Is there anyone in particular on the MusiCares staff you’d like to shout out?
Mason: Everyone, obviously, but the MusiCares staff is being led by three amazing women who have been working with it for some time — Debbie Carroll, Kelly Darr and Judy Wong. The three of them have been working tirelessly for some time around this, and Steve has been instrumental in leading the organization through this and has gone above and beyond the call of duty for a normal chair position.
And of course we have to shout out the music creators and the people who have gone online and reached out to the community, either with messages or music, and we have to shout them out for not only help us raise money but also bringing people together. We’ve got artists talking about MusiCares, giving links on their live streams — Selena Gomez just donated a portion of her merch sales to MusiCares. Artists have really gone out of their way and we really have to thank them for that. Of course the press and word of mouth have played an enormous role as well, and it’s been really encouraging that some of the streaming partners and the labels and artists we’re going to be talking about have really put in a lot of effort and time to be helpful.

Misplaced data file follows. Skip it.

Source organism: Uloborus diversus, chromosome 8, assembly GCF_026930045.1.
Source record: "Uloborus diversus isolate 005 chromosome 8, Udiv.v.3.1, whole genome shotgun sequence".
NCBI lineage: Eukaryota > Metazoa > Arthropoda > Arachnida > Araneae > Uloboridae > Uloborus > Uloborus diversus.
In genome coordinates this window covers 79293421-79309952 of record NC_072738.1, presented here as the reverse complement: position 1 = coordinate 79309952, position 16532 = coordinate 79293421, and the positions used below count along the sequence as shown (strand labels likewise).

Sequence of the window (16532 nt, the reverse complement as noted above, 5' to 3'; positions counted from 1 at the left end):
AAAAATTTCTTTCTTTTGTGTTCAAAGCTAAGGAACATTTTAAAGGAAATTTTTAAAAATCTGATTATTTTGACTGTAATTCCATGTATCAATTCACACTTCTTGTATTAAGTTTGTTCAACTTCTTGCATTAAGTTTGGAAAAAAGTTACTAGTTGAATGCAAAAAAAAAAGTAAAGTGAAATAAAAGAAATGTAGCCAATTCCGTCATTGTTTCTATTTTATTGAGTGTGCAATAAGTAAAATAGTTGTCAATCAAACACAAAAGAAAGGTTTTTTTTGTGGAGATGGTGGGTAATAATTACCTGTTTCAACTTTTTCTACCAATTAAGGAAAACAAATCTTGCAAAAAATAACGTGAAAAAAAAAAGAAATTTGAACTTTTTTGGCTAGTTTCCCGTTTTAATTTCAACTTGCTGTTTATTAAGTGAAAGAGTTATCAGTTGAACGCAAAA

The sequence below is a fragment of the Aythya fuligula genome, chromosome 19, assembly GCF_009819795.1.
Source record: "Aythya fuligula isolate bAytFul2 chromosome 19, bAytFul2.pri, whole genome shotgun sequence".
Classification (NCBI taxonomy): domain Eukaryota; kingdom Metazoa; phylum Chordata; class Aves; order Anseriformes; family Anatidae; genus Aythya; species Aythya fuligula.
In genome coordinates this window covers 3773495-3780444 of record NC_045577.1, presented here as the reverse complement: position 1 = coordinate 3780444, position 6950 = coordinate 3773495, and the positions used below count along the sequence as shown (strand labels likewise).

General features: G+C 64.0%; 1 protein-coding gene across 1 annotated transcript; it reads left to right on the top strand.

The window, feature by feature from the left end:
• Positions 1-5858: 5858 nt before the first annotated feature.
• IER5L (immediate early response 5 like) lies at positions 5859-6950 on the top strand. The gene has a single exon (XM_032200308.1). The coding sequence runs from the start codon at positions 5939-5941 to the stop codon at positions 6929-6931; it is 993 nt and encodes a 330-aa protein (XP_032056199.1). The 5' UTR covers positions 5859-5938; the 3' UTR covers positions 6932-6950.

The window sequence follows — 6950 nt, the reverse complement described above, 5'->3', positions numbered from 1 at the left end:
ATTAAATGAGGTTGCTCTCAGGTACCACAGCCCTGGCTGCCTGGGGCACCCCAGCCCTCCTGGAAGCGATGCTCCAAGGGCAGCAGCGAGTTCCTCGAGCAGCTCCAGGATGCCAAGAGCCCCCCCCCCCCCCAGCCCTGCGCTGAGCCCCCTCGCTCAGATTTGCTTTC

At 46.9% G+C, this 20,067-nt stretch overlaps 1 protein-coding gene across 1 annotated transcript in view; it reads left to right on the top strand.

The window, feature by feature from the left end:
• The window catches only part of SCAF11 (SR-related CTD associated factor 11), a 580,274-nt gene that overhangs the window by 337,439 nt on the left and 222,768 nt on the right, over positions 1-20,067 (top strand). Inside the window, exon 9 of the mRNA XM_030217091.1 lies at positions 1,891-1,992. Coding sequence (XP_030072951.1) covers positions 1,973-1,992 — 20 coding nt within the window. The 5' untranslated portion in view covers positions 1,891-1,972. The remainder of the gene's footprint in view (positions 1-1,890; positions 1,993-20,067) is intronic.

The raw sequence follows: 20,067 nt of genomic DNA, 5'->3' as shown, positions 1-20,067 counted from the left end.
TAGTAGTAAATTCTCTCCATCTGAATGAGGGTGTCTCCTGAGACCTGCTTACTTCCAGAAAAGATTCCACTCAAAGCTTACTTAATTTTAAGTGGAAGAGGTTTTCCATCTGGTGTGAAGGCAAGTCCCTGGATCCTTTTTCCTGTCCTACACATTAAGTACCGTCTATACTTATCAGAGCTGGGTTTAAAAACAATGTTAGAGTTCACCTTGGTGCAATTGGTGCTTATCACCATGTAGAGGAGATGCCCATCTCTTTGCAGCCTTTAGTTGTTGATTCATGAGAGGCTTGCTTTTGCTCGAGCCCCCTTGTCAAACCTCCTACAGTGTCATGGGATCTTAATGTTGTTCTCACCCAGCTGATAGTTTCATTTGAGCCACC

Boom: Everyone that he said, and I’m really proud of the way streaming and tech companies came together to form this coalition of support. It’s been incredible to see.
How are you both balancing this work with your day jobs?
Mason: It’s definitely a challenge. My studio has been closed for the past couple of weeks. I have a mobile I can work out of a little bit, but records, movies and TV shows that I’ve been working on have come to a grinding halt. This has driven me to work even harder on the MusiCares side — my business is good and I’m good so I’m not trying to put myself in that area of need, but I totally see how it affects my employees and the industry is being affected.
Boom: Obviously I have a day job too and things aren’t slowing down, so I have to shout out the Amazon Music team, we’ve been behind this MusiCares effort from day one and it’s been really gratifying to see people on my team rally behind it on top of their day jobs.